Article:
Over two hundred years has passed since that fateful night when Victor Frankenstein seemingly brought his creation to life, and having found the means wherewith to prolong his life Victor, now Helios, commands a vast biological empire in the heart of New Orleans, a front for a far reaching scheme to replace flawed and superstitious humanity with a “new race” of his own making who are physically superior in almost every way to the “old race” and completely subservient to his will and desires.  But things become complicated for Victor, and two homicide detectives when a string of ghastly murders breaks out in the city further threatening the safety of its citizens and bearing an unnerving connection to Helios and his plans.  To whom can the city, and a couple of perplexed detectives turn to when the natural becomes supernatural, and the enemy is unlike anything humanity has ever seen?

In these mountains of tibet, a fiery sunset conjured a mirage of molten gold from the glaciers and the snowfields. A serrated blade of Himalayan peaks, with Everest at its hilt, cut the sky.  Far from civilization, this vast panorama soothed Deucalion. For several years, he had preferred to avoid people, except for Buddhist monks in this windswept rooftop of the world.  Although he had not killed for a long time, he still harbored the capacity for homicidal fury. Here he strove always to suppress his darker urges, sought calm, and hoped to find true peace.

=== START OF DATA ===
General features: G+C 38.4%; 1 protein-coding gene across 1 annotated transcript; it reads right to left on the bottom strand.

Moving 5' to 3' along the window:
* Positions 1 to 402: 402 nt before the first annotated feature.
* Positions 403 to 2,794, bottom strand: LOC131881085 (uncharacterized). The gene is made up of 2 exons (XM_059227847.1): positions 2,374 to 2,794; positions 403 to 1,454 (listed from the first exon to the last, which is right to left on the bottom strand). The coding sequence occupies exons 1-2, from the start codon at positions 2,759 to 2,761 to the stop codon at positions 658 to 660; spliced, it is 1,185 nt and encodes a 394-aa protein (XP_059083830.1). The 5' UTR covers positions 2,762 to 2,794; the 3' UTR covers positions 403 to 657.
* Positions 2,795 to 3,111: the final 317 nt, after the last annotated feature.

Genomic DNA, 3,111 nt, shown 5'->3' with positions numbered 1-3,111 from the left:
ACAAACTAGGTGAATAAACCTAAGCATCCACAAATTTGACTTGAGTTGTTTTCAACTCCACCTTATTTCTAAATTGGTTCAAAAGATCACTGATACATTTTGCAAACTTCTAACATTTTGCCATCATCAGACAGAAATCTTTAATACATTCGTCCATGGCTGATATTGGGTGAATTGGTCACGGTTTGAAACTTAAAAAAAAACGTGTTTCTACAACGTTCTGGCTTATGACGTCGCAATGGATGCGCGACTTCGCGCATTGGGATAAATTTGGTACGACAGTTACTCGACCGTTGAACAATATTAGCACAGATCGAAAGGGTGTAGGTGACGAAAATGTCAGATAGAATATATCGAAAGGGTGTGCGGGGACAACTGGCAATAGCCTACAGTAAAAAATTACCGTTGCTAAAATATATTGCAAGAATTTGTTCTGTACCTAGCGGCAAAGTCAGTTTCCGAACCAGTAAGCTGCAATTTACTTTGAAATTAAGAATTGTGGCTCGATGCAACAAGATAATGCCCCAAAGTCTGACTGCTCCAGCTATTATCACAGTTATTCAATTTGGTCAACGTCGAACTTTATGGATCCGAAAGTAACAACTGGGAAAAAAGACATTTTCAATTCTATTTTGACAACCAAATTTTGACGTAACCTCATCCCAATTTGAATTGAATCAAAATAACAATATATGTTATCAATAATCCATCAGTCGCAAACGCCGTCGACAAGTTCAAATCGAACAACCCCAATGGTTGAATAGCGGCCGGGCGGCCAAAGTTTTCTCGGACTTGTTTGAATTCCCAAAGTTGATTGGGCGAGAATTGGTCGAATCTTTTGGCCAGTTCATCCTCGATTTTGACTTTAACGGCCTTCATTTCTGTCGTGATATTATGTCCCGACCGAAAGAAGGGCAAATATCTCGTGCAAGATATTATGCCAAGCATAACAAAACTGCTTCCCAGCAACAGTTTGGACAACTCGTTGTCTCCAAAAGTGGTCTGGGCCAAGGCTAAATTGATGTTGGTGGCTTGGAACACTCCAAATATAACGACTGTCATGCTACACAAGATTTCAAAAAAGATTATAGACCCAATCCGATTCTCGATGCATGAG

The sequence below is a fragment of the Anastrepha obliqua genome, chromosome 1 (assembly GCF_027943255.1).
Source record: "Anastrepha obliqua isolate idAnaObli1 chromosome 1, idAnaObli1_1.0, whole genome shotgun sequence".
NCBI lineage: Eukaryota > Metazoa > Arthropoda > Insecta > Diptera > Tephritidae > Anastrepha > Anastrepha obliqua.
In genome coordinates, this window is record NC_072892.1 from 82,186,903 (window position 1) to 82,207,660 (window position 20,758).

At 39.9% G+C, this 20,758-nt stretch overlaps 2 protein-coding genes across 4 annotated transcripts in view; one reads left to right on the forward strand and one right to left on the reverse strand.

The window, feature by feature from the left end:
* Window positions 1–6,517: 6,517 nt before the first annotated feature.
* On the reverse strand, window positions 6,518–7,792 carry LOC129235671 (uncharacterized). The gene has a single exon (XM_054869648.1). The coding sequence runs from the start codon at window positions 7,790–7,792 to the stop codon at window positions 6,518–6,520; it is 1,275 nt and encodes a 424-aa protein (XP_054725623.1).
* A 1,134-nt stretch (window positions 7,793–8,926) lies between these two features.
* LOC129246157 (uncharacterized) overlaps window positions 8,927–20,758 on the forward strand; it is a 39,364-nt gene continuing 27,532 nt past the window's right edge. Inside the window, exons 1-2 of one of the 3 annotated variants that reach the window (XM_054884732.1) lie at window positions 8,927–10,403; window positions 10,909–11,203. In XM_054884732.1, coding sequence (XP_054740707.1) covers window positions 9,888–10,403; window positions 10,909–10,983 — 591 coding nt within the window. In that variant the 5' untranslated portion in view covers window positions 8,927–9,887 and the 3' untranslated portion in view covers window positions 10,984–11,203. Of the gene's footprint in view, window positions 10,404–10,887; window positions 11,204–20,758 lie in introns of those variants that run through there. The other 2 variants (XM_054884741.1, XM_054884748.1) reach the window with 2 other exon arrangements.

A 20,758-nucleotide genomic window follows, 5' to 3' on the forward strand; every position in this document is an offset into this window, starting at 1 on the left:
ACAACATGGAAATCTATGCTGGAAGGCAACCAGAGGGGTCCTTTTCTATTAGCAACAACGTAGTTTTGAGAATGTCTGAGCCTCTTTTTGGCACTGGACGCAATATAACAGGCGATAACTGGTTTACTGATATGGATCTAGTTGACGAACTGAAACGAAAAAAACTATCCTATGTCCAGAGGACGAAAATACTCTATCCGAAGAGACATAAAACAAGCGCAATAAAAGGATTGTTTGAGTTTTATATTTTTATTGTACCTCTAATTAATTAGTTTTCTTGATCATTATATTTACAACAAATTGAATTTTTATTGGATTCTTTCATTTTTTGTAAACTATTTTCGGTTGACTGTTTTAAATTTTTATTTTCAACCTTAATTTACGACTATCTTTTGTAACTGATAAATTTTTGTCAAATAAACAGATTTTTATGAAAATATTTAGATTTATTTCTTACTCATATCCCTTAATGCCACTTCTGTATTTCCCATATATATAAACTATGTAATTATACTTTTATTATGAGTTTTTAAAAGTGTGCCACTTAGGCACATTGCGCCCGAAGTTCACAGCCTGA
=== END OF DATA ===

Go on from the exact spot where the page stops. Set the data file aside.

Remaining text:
From an open stone balcony of the whitewashed monastery, as he gazed at the sun-splashed ice pack, he considered, not for the first time, that these two elements, fire and ice, defined his life.  At his side, an elderly monk, Nebo, asked, “Are you looking at the mountains—or beyond them, to what you left behind?”